Penn State Holds First Earth Day Event
On Friday, Penn State celebrated Earth Day with an exhibition in HUB Alumni Hall that featured dozens of local organizations in businesses dedicated to sustainable initiatives, ranging from the folks (and a bird) from Shaver’s Creek to the newly tricked-out Penn State EcoCAR that was parked outside of Panda Express. The event also included speeches from a number of community icons, including President Graham Spanier and Mayor Elizabeth Goreham.
The message of Penn State’s Earth Day festivities was one of unification towards improving the way Penn State impacts the environment, but individuals remained at the core of the movement. As one presenter put it, “a billion acts of green begins with the power of one.”
Penn State student David Adewumi (a cofounder of Innoblue) and Dr. Richard Alley (the Evan Pugh Professor of Geosciences) also spoke. Even physical plant supervisor Al Matyasovsky was on hand to offer meticulous recycling demonstrations. His demonstrations, which attracted the attention of passerby’s, involved tossing a can, bottle, box, or other recycling product at a volunteer student who then would quickly have to choose which receptacle to throw out the waste. A detailed OPP recycling list is available here.
Goreham and Erik Foley, who is director of Penn State’s Campus Sustainability Office, presented the most significant award of the afternoon, the Penn State Earth Day award, to Steve Maruszewski in honor of his progress with sustainability.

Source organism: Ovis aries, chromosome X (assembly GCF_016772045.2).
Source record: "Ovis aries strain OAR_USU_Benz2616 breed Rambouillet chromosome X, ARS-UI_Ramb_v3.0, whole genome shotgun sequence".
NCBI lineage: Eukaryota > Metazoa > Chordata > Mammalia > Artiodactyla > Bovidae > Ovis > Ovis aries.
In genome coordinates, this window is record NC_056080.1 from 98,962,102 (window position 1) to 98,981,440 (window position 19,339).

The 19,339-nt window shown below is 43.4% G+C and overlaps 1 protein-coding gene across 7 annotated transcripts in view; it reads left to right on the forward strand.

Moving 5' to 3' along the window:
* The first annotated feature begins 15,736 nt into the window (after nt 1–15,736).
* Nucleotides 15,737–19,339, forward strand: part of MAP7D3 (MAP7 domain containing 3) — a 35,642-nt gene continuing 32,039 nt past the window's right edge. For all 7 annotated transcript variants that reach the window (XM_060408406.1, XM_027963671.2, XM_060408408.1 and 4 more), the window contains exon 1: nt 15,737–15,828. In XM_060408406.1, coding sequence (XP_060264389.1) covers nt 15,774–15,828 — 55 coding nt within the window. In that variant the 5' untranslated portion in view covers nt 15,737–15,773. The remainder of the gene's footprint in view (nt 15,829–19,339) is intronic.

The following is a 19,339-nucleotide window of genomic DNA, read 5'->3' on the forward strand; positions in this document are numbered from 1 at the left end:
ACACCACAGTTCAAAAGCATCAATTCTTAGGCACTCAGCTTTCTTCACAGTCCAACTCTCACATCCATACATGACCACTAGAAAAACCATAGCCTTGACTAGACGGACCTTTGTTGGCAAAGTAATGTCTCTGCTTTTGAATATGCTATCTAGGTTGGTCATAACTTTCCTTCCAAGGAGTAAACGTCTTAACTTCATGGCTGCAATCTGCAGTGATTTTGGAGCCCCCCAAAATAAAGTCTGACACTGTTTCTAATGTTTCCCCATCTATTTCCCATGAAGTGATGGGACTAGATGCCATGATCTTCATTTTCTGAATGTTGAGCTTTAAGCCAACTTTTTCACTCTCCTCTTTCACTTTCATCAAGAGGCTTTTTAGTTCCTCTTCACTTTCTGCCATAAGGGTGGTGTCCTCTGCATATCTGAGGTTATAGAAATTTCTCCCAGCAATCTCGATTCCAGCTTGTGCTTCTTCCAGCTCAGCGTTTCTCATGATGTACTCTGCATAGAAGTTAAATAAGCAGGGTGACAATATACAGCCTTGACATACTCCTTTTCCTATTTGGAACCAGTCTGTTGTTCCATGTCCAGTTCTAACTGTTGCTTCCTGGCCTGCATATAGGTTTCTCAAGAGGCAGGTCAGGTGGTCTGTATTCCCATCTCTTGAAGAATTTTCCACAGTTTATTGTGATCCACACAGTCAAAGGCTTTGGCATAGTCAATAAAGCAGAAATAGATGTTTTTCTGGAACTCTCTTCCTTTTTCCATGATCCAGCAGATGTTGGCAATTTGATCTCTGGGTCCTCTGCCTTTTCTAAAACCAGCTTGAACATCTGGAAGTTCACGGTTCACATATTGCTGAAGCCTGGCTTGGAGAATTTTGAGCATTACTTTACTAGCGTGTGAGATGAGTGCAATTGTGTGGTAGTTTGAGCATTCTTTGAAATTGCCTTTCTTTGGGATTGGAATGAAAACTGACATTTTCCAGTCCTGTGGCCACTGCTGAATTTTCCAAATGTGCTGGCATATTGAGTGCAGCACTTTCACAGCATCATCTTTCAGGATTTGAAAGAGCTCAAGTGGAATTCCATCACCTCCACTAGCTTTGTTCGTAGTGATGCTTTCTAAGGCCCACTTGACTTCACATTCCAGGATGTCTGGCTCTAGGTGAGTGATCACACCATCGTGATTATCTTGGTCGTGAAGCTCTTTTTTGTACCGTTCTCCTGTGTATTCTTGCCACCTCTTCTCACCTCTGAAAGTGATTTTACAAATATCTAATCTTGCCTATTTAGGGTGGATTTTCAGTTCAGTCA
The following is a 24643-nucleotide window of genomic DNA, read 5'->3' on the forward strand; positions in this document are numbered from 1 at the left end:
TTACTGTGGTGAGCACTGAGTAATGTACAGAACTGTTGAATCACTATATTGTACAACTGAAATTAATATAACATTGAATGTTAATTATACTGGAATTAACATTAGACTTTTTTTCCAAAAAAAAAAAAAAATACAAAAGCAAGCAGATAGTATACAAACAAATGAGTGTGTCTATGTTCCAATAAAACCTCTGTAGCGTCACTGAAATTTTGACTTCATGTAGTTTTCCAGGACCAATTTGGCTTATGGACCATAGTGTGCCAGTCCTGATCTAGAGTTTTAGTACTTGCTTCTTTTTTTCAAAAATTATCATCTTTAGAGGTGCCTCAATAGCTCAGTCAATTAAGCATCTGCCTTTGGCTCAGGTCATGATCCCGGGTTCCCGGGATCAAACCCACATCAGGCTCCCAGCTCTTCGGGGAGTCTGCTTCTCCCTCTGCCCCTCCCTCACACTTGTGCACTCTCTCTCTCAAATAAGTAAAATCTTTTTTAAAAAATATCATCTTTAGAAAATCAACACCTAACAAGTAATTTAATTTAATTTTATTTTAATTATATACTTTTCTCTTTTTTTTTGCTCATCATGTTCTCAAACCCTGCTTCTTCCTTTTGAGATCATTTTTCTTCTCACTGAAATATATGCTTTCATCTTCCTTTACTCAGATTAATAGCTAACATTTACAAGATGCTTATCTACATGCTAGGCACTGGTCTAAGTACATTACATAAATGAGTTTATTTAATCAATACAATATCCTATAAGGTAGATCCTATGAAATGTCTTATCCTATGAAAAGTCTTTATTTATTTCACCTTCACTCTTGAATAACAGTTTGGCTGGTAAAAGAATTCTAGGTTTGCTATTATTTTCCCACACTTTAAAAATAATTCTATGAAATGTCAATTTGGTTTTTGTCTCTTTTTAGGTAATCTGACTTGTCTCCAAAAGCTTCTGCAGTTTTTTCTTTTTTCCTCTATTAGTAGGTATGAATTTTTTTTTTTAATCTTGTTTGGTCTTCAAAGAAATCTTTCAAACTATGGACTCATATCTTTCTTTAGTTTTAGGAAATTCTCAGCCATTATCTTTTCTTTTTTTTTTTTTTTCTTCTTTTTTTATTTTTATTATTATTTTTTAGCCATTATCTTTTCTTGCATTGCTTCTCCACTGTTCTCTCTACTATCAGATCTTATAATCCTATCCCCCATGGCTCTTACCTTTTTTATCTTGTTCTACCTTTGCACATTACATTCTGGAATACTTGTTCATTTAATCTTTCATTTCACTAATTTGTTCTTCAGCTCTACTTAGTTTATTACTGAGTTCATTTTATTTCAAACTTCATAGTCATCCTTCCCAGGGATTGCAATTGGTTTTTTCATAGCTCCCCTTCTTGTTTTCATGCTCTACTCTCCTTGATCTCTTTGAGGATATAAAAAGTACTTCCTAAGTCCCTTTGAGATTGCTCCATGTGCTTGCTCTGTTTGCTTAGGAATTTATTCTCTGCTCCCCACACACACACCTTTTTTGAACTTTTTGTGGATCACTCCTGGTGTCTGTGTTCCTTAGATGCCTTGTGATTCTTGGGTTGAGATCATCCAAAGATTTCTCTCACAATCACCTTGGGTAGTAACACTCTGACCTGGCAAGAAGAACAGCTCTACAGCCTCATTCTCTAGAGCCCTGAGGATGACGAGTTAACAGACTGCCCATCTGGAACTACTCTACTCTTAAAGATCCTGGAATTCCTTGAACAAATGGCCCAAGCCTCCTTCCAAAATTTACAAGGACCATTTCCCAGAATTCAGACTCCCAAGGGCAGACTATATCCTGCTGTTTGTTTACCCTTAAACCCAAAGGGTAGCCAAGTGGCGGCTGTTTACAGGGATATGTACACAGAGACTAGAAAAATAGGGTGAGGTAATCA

In order to develop a sustainable and environmentally conscious university community there need to be contributions from student organizations like the Eco-Action and increases in general community awareness.
“Sustainability is a potentially unifying theme which cuts through many departments at Penn State,” said Andy Lau, who serves as the associate director of the Penn State Center For Sustainability. Lau, who was one of many speakers over the course of the day, wore a bright yellow shirt and a sun mask over his face. His speech preached the possibilities of fully harnessing the power of the sun’s rays.
In order educate and build an understanding in the Penn State community about sustainability, Penn State will now offer a “sustainable leadership” minor. More information is available at the Penn State Center For Sustainability website.
Penn State has consistently demonstrated its ability to be a leader in sustainability and carbon reduction. President Spanier was on hand to speak about the eco-advancements that the university has already implemented. Spanier spoke about the construction of LEED certified buildings– notably including the Millenium Science Complex– and noted the significant progress that Penn State has already made in going green.
“At Penn State, 59% of our waste is recycled each year,” Spanier noted. Penn State has also managed to cut its power consumption by 7%, which includes newly constructed buildings.
Penn State Earth Day 2011 was about further integrating the full of power of the university into the drive for substantial changes how we as a community live sustainable lives. Penn State Earth Day was about far more than supporting a politically charged agenda, or for that matter any policymaking at all. Instead, Earth Day was about providing a way for Penn State community members to reflect on the changes to the university’s sustainability as well as offering individual ways to better our own health and sustainability.